Criminal Justice

CJ 101     Introduction to Criminal Justice (4)

Provides an overview of the field of criminal justice, including the history, theory, and structure of the criminal justice system, with an emphasis on substantive and procedural criminal law, policing, prosecution/defense, the courts, and institutional and community corrections.

CJ 204     Ethics in Criminal Justice (4)

Introduces the Criminal Justice student to ethical decision making in the criminal justice system. Explores ethical dilemmas and challenges in policing, criminal courts and corrections, using both philosophical principles/theories and hands-on criminal justice issues and applications. Prerequisite: CJ 101.

CJ 310     Explaining Crime (4)

Presents an overview of the sociological study of crime and criminal justice, primarily in the contemporary United States. Material is broken down into four major topics: 1.) types and categories of contemporary criminal behavior; 2.) myths and facts about contemporary crime patterns; 3.) theories about why crimes are committed; 4.) how known crimes are dealt with by the U.S. criminal justice system. Prerequisite: CJ 101.

CJ 420     Police and Society (4)

Introduces the functions, roles, and services of the various policing agencies in the United States. This includes the history, development, and role of the police as a component of the justice system, with particular attention to the relationship of the police to community, society, and related institutions of social control; societal control of the police as well as the influences of social change and urban decay and disorder on methods of policing.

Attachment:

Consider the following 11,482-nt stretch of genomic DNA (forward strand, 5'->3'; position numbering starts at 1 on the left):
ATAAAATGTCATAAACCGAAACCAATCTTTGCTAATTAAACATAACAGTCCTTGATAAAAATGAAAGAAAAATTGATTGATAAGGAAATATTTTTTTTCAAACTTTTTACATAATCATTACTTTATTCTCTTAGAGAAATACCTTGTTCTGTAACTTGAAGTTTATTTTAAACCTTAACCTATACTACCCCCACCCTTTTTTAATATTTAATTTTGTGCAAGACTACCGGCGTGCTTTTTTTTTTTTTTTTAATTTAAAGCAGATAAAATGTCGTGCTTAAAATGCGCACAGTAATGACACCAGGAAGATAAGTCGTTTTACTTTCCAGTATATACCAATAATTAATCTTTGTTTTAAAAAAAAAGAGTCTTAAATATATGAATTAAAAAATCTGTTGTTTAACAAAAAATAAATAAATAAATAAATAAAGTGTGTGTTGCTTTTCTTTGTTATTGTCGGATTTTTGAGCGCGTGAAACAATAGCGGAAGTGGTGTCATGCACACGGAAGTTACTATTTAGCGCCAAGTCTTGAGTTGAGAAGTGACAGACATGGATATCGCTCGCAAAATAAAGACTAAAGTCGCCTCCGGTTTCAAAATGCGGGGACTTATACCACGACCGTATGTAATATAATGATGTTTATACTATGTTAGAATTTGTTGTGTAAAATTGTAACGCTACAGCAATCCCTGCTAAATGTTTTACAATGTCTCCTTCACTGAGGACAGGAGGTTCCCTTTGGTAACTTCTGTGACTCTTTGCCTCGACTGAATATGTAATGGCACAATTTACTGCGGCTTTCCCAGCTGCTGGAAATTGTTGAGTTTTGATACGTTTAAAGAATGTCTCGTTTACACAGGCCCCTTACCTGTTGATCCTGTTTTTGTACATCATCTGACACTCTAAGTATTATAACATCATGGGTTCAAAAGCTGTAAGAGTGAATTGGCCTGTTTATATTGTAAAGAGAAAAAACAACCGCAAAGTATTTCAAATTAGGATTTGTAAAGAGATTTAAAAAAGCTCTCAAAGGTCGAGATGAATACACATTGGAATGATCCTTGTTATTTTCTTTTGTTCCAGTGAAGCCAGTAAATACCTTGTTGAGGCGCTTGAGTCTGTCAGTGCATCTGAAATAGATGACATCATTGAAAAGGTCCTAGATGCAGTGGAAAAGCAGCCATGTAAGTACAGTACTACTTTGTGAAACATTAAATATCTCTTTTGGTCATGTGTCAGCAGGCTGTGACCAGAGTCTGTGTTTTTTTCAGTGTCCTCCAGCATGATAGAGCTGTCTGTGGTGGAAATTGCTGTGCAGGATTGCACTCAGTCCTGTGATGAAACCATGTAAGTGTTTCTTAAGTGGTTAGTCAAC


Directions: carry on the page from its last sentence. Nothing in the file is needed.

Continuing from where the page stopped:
CJ 456     Crime Mapping Technologies (4)

Examines geographic concepts and techniques as they apply to the study of crime. Uses sociological theories of spatial relations and urban studies (especially social ecology) to examine patterns of offending and victimization. Uses a range of data sets and computer applications, such as Geographic Information Systems (GIS) to map criminal behavior at the local, regional, state, and national levels. Explore policy implications of crime mapping capabilities. Prerequisite: CJ 332.